Friday, November 11, 2011

Crowded (Deep River High)

Author: Shaina Cilimberg
Genre: Christian Teen
How long it's been on sale: 2 months
Current price: $.99
Marketing: Twitter, Facebook, Blog
Total sold so far: 2
Link to book on Amazon: Crowded (Deep River High)

Product Description:

Cole Martin is trying to live for God, even though he made a mistake that costs Emily Davis and her parents' trust in him. Now, he is making every attempt he can to win her back. Josh Summers, the new boy with a dark past, also has his sights set on Emily who seems to enjoy the flirtation for a while until things get ugly. 

First 300 Words:

Cole was ignoring the chatter of his classmates before history class started, when the cell phone beeped.  Everything inside said to turn the phone off, but the unwillingness to wait until lunch period took over. A sext from Tanya.  The prettiest cheerleader in the school. That wasn’t really nice, considering one of Cole’s friends was a cheerleader. Still, it was the truth.

When Cole was baptized last month, he became a Christian and truly wanted to to change everything for Christ. The moment Cole typed a message about wanting sex with her and pressed “Send”, he realized it was a mistake. This would ruin his relationship with God and with his new girlfriend. Things had been going so well between him and Emily Davis.

Last night

A candle flickered in the small, dimly lit Italian restaurant. Cole Martin inhaled the final slice of pizza and waited for Emily to finish chewing her last bite. Then, he got a wad of wrinkled money out of his stained jeans, which Emily always had compliments on.

Putting it on the table, he said, “I’ll pay for it.”

Emily asked, “You sure?”

Cole fingered the checkered table cloth. “Yeah. I had a job at the guitar shop this summer. My treat.”

A smile lit up her brown eyes. “Thanks.”

Then, Emily groaned, “I hate that summer’s over.”

Cole chuckled in agreement.. “Yeah. Maybe we should protest the start of school.”

The next day, Cole rested his head into skinny arms on the desk before class started. He made sure the cell phone was turned off, just in case anyone else tried to sext him. That way, there wouldn’t be a temptation to once again fall into and lose another night of sleep over.

Emily walked up to Cole’s desk.   “We should go 

Vicki's Comments: The cover needs work. The photo of the teen at his desk doesn't feel like a book cover image. It doesn't give me the genre at a glance, although I do assume this is a book for teens, so you've got that going for you. I would try to make the cover look more like other book covers. I would also change the font, and the font color.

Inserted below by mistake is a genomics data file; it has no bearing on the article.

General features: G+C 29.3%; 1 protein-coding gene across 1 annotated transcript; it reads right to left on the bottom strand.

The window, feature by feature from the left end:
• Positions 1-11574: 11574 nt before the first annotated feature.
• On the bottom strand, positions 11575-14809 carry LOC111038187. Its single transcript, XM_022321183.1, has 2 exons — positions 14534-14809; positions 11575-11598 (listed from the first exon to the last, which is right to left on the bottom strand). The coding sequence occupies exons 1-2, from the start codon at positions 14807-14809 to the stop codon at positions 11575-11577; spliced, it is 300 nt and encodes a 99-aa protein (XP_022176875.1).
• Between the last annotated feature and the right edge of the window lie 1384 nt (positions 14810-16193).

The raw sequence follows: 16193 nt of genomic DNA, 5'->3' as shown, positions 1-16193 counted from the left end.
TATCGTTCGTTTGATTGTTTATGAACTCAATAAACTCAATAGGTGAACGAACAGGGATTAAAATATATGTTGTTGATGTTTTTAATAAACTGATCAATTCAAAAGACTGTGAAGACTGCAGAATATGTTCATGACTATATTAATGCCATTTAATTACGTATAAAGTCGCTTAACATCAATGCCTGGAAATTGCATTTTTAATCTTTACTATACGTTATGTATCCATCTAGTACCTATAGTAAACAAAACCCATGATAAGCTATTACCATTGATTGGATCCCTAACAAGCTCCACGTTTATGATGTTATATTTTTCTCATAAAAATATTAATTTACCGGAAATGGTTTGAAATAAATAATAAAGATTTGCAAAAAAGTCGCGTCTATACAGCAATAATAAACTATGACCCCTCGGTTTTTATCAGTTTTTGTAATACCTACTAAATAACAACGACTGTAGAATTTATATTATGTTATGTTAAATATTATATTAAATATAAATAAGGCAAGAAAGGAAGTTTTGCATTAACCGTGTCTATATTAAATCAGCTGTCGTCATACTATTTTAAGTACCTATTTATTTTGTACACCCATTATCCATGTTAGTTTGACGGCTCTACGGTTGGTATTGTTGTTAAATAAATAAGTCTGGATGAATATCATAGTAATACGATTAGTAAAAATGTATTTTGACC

The description isn't bad, I think it could explain a little more about what's going on. It's a bit vague, and when I'm trying to decide on what to read, vague descriptions aren't that helpful. What mistake did he make? Did he cheat on Emily? Did he get drunk at a party and do drugs? What does 'things get ugly' really mean? I'd like to know a bit more.

There are some good things in the beginning, however I think it needs some work. I would join a critique group and run at least the first few chapters through to tighten up some of the prose. There's a story here, I like the premise of it, but I do think it needs some polishing up.

What do you guys think?


  1. The cover need work. If I saw that, I'd pass right over it. Even the author's last name is barely visible. Second note is--it's a Christian book, which makes it a niche genre. Nothing wrong with that, but don't expect the same sales as a hotter/broader genre.

    The wording in the pitch is a bit jumbled. the author may want to consider putting out a second edition after having an editor go over it. (And by that, I'm not talking about a proofreader who just comments on grammar and punctuation)

    The opening is packed with a lot of internal and not a lot going on. The writing is awkward and the POV could be deeper and the writing style more active.

  2. I try to decide what genre the cover is trying to portray before I look at anything else. With a teenage boy on the cover, I knew it had to be YA. However, the author's name blends into the photo and the title is bland.

    The blurb needs to be punched up. It's too generic. Nothing in the cover or the blurb says that this is a Christian story and that should be made clear.

    There were some errors in the opening and I would also like to see a tighter focus. I was confused when Cole said Emily always complimented him on his stained jeans and that caused me to fall right out of the story.